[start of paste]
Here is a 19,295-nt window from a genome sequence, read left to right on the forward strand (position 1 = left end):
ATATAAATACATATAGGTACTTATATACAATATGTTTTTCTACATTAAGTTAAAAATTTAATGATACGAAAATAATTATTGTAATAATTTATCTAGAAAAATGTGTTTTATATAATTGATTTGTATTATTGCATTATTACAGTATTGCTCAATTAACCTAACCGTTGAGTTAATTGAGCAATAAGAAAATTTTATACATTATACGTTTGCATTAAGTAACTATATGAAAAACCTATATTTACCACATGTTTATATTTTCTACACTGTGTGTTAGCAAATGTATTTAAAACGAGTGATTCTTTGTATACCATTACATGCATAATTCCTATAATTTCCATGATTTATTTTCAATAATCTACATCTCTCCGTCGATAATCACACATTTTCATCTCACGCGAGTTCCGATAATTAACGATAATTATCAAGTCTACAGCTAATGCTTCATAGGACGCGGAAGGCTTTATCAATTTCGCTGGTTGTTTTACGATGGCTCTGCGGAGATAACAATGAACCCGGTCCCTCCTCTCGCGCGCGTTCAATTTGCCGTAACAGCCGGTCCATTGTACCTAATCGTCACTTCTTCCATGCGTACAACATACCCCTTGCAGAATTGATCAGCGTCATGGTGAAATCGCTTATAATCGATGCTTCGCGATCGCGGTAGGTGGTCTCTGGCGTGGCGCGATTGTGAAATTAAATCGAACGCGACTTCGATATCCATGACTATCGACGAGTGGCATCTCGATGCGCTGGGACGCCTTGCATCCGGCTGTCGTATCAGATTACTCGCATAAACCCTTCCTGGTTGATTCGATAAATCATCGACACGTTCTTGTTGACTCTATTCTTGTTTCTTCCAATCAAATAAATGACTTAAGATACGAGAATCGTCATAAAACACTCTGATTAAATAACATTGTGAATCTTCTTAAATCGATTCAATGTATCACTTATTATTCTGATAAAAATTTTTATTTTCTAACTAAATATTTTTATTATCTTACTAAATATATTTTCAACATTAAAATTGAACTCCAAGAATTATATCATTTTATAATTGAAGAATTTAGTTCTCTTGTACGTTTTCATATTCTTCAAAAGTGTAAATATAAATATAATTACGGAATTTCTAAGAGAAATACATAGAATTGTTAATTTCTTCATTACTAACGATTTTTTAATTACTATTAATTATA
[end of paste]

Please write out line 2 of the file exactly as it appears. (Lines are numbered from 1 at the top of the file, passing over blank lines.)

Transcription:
ATATAAATACATATAGGTACTTATATACAATATGTTTTTCTACATTAAGTTAAAAATTTAATGATACGAAAATAATTATTGTAATAATTTATCTAGAAAAATGTGTTTTATATAATTGATTTGTATTATTGCATTATTACAGTATTGCTCAATTAACCTAACCGTTGAGTTAATTGAGCAATAAGAAAATTTTATACATTATACGTTTGCATTAAGTAACTATATGAAAAACCTATATTTACCACATGTTTATATTTTCTACACTGTGTGTTAGCAAATGTATTTAAAACGAGTGATTCTTTGTATACCATTACATGCATAATTCCTATAATTTCCATGATTTATTTTCAATAATCTACATCTCTCCGTCGATAATCACACATTTTCATCTCACGCGAGTTCCGATAATTAACGATAATTATCAAGTCTACAGCTAATGCTTCATAGGACGCGGAAGGCTTTATCAATTTCGCTGGTTGTTTTACGATGGCTCTGCGGAGATAACAATGAACCCGGTCCCTCCTCTCGCGCGCGTTCAATTTGCCGTAACAGCCGGTCCATTGTACCTAATCGTCACTTCTTCCATGCGTACAACATACCCCTTGCAGAATTGATCAGCGTCATGGTGAAATCGCTTATAATCGATGCTTCGCGATCGCGGTAGGTGGTCTCTGGCGTGGCGCGATTGTGAAATTAAATCGAACGCGACTTCGATATCCATGACTATCGACGAGTGGCATCTCGATGCGCTGGGACGCCTTGCATCCGGCTGTCGTATCAGATTACTCGCATAAACCCTTCCTGGTTGATTCGATAAATCATCGACACGTTCTTGTTGACTCTATTCTTGTTTCTTCCAATCAAATAAATGACTTAAGATACGAGAATCGTCATAAAACACTCTGATTAAATAACATTGTGAATCTTCTTAAATCGATTCAATGTATCACTTATTATTCTGATAAAAATTTTTATTTTCTAACTAAATATTTTTATTATCTTACTAAATATATTTTCAACATTAAAATTGAACTCCAAGAATTATATCATTTTATAATTGAAGAATTTAGTTCTCTTGTACGTTTTCATATTCTTCAAAAGTGTAAATATAAATATAATTACGGAATTTCTAAGAGAAATACATAGAATTGTTAATTTCTTCATTACTAACGATTTTTTAATTACTATTAATTATA